Appointing the right executor in the Will is as important as leaving a valid Will after someone has passed on.

Executor’s Duties

The responsibilities of the executors may differ due to several factors such as the size and value of the deceaseds’ assets, the beneficiaries’ age and the distribution process.

Generally, the duties of an executor include:

  • Apply for the grant of probate to unfreeze the frozen assets.
  • Collection and recovery of the deceased’s assets.
  • Pay off the deceased’s tax, debts and liabilities.
  • Distribute the remaining properties and possessions according to the terms and instructions in the Will.

The executor does not need any qualification, but it is important to appoint someone reliable because this is a tedious task and the executor must have the time and ability to perform the task. As such, crucial care must be taken when appointing an executor to execute the Will.

  1. The age of the executors.

Generally, the testators can appoint anybody to be their executors. However, if they appoint someone who is still a minor at the date of their death to be their executor, the minor will be unable to apply for the grant of probate to unfreeze their assets.

On the other hand, if the testators appoint someone who is too old, there are high chances that the executor may have predeceased them or the executor may be incapacity to administrate their estate. As such, it is always good to consider how old the executor will be in 10 years time.

  1. Location of the executors.

The general rule is that the testators can appoint someone who resides outside of Malaysia to execute their Will. However, it is always preferable to appoint somebody who stays in the same city where the majority assets are located. This allows the executors to keep their eye on the assets while the estates are being settled. Also, it will minimize the delay in the process involved and the executors can be available for court appearances.  Furthermore, if they executors travel from a great distance, they may have to travel several times to sort everything out and thus, greater expenses may incur.

  1. How many executors can the testator appoint?

The testators can appoint multiple executors to act jointly in their Will. However, problems may arise when there are too many executors especially when they are unable to work together. This may lengthen the administration process and make it stressful and inefficient. In the worst-case scenario, they may renounce their position as your executor.

While appointing too many executors creates problems, appoint only one executor may place too many burdens on his/her shoulder as this is always a monumental task. Even the Will may be simple, the task which he/she needs to perform may be complicated and time-consuming due to lack of information or knowledge. For young executors, they may have limited liability in performing the task. So, the testators should always appoint an experienced joint executor to assist the young executor in administrating the estate. This will further protect the interest of the beneficiaries in the Will.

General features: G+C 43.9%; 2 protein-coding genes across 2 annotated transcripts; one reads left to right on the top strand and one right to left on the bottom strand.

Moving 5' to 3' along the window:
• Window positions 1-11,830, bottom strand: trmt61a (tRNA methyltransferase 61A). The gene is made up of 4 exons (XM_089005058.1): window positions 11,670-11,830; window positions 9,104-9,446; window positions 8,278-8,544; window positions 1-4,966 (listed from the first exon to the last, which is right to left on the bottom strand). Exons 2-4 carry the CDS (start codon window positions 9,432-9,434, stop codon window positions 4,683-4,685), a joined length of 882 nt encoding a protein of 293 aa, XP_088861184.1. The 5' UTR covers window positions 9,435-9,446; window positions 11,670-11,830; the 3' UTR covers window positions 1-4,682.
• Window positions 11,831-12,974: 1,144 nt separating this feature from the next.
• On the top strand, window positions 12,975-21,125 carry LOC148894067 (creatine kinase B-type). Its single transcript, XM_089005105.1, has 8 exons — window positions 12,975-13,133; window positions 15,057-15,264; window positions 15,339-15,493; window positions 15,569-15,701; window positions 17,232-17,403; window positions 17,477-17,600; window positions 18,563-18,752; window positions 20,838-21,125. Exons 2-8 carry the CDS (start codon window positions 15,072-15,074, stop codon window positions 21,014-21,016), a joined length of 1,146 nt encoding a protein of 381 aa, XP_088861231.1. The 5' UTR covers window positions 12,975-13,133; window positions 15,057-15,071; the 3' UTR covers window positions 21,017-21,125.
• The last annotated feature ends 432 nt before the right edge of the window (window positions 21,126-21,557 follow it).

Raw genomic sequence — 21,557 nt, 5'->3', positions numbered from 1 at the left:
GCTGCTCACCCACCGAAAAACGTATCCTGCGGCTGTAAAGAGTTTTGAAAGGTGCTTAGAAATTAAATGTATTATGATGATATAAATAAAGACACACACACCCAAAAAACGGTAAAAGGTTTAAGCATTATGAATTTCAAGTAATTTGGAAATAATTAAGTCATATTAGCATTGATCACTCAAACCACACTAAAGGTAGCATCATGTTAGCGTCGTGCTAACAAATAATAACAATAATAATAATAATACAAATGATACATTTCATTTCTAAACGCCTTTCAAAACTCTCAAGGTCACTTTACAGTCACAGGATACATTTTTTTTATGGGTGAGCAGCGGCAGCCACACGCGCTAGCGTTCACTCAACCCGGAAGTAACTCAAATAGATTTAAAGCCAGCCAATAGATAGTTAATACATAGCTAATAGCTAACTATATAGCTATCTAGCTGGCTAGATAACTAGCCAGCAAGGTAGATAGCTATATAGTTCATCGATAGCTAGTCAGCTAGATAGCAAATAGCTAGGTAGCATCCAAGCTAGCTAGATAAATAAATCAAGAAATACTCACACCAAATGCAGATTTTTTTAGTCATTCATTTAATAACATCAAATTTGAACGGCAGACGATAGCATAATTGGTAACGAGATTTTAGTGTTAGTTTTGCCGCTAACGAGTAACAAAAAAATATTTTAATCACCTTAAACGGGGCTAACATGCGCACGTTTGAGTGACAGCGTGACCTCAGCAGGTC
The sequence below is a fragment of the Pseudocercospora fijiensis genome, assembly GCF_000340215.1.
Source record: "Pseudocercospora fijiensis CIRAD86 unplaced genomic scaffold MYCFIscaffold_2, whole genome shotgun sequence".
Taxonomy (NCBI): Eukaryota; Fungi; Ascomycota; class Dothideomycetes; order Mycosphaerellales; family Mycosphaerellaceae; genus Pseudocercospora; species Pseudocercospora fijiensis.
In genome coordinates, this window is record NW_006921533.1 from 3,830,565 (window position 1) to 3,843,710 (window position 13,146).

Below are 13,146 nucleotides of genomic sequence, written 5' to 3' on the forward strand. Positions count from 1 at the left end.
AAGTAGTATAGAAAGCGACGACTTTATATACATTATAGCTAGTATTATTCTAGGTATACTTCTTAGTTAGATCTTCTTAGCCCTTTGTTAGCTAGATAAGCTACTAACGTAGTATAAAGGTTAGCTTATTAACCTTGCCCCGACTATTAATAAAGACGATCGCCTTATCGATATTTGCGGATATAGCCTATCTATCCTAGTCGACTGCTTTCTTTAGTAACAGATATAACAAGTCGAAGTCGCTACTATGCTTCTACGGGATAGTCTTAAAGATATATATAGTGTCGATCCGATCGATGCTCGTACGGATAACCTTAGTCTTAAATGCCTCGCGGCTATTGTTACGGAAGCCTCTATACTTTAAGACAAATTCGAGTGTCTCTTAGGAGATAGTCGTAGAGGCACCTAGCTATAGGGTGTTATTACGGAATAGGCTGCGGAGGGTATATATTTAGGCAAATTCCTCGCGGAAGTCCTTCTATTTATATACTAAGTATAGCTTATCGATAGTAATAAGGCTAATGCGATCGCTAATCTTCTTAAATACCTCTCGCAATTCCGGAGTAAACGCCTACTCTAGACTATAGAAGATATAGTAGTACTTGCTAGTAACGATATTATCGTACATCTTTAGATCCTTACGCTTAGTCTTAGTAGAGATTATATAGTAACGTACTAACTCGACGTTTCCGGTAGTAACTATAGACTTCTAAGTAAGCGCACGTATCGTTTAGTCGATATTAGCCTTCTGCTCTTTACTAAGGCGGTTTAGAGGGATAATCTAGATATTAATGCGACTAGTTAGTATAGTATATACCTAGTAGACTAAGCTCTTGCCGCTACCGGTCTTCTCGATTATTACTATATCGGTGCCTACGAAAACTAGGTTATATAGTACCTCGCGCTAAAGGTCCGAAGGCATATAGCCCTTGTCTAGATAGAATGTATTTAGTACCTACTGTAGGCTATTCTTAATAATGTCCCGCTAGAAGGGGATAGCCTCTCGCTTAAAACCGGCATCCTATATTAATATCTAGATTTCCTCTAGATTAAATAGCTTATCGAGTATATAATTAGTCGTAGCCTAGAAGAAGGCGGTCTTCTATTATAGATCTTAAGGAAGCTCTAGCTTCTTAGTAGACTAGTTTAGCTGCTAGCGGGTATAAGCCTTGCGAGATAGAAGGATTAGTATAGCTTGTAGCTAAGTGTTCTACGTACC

1. Should the testators appoint professionals as their executors?

If the Will is not complicated and requires no specialized knowledge, it is advisable to appoint family members who are trustworthy to be the executors as this helps to save cost and they understand the family relationship situation better. However, while dealing with the grief of losing their beloved family member, they might not be able to take the administrative burden themselves at such a difficult time. Thus, it is a wise choice to appoint the professionals as the executors.

On the other hand, if the testators have complicated family relationship and there are highly likely to be family disputes upon their demise, complex property issues or complex financial situations, they should consider to appoint a skilled and trustworthy professional to administer their estates as they have the respective legal knowledge to solve all the legal issues.

  1. Can the beneficiaries be the executors?

Commonly, testators will appoint their beneficiaries in their Will to act as their executors. This can ensure that the instruction in their Will can be executed efficiently as they are also the beneficiaries.

  1. Does the executors need to be informed about the appointment?

The job of an executor may be complicated even the Will is simple. As such, it is better to have someone willing to perform the task. This also avoids renunciation of executorship in the future which may lead to other problems.

  1. Does the executors need to know the content of the Will?

The testators do not have the onus to reveal their Will to their executors. What they should reveal is the place where they keep their Will as this will allow the executors to retrieve their original Will at the necessary time.

In order to ease their workload, they should also list down the relevant details of their assets in an inventory booklet for their executors. This can also avoid problems such as omission when the executors are searching for the assets which will eventually lead to other issues such as unclaimed assets.